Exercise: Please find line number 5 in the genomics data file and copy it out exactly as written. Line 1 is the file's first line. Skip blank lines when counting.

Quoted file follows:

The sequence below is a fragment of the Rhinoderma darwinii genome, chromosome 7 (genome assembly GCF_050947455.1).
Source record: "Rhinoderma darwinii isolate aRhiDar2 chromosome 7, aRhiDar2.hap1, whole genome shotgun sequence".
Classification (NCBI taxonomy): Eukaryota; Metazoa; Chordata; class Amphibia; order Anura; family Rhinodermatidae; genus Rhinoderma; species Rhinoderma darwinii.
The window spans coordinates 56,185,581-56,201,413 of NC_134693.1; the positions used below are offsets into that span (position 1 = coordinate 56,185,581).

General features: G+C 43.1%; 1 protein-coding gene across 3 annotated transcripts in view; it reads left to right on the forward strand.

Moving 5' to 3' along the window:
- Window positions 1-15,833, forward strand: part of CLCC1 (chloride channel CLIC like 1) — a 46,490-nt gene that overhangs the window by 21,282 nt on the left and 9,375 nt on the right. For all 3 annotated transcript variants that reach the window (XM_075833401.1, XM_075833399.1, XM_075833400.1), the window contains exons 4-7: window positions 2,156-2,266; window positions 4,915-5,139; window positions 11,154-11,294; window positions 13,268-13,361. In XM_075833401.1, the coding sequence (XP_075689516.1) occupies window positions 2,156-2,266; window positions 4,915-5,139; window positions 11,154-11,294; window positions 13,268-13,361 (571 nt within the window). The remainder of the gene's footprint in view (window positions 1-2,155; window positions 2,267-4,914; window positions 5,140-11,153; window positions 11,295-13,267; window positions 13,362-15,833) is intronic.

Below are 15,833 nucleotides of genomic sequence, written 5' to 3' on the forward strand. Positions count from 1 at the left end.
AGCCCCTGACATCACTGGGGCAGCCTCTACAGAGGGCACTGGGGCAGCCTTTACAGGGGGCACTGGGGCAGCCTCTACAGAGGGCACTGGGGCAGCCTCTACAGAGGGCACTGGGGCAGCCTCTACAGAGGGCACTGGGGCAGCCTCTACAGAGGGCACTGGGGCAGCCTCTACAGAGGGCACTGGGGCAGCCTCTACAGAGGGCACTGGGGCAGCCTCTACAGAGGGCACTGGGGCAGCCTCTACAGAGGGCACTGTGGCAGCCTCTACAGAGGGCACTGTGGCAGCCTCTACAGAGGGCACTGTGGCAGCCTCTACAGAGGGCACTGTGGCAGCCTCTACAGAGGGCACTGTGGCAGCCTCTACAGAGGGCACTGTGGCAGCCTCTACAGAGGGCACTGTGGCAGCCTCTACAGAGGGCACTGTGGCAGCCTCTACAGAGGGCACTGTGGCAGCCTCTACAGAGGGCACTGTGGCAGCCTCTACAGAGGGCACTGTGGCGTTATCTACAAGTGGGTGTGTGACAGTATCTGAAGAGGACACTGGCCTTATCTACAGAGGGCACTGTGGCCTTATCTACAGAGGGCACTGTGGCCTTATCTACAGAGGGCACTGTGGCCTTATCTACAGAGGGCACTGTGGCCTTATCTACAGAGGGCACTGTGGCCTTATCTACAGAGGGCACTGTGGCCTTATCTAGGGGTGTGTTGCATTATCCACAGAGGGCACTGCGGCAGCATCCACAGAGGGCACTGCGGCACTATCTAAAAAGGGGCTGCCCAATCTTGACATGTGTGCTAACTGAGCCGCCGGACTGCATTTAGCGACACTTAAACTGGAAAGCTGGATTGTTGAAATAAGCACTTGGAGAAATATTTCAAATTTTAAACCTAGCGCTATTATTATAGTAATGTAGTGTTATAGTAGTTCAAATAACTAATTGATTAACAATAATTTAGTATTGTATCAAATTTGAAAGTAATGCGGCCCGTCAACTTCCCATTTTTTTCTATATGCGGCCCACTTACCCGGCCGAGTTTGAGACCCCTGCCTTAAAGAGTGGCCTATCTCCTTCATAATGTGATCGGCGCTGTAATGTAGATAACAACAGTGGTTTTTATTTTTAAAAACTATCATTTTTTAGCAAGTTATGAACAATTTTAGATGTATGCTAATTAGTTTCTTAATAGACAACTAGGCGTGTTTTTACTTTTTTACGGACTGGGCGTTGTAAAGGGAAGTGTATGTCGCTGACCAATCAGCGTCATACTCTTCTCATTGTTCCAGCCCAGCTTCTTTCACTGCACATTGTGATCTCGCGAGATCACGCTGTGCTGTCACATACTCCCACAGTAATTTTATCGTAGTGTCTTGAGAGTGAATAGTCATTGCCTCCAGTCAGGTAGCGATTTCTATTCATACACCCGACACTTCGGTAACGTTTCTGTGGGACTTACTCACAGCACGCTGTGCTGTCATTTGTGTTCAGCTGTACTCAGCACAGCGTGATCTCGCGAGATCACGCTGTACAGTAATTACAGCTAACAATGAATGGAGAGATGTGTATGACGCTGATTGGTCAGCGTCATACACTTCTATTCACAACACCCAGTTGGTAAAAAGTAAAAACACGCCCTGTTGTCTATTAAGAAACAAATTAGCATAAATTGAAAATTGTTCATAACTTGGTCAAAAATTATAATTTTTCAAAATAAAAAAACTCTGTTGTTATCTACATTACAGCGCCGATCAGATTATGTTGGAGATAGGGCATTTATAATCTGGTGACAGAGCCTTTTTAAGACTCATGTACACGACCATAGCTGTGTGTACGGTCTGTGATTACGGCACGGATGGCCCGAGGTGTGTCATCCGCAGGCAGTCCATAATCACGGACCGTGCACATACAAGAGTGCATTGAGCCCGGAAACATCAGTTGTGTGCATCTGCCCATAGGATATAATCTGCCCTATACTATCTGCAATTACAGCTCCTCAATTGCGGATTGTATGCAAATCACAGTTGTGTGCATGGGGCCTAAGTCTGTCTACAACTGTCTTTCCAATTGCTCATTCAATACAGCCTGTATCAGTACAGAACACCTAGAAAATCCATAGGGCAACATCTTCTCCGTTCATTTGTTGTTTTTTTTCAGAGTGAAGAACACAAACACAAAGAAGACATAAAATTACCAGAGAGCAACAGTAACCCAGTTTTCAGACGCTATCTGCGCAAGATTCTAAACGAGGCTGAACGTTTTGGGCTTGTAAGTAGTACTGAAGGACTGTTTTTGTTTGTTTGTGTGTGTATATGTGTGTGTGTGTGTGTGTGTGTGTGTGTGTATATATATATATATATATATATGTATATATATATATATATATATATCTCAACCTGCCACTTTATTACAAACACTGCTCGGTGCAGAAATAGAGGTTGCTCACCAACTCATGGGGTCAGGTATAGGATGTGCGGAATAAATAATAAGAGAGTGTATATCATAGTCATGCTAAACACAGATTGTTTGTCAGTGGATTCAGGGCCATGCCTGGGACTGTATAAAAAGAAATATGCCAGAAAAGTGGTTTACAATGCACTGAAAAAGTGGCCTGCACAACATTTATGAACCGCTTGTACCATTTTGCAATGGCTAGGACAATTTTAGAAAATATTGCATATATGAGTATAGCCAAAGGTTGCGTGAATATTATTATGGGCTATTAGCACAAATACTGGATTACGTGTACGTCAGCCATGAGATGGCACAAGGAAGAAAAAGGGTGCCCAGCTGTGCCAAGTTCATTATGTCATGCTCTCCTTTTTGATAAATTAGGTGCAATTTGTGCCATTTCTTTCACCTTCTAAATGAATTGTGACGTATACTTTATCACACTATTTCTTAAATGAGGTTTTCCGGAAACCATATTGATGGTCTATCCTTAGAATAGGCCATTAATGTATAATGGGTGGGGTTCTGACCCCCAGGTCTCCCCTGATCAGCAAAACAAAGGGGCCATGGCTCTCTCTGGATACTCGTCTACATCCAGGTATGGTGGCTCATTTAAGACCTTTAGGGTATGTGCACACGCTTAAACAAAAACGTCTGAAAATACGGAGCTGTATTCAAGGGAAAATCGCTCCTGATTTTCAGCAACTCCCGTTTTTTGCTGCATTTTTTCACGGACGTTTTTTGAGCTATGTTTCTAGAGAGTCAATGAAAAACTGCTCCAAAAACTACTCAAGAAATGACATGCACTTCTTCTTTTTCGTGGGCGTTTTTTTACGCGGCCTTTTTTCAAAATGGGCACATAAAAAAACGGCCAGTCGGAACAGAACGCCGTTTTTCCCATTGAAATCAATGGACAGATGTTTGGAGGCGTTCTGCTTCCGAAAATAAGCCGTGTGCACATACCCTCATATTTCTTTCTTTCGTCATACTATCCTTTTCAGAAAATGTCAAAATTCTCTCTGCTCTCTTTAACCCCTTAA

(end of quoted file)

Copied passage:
General features: G+C 43.1%; 1 protein-coding gene across 3 annotated transcripts in view; it reads left to right on the forward strand.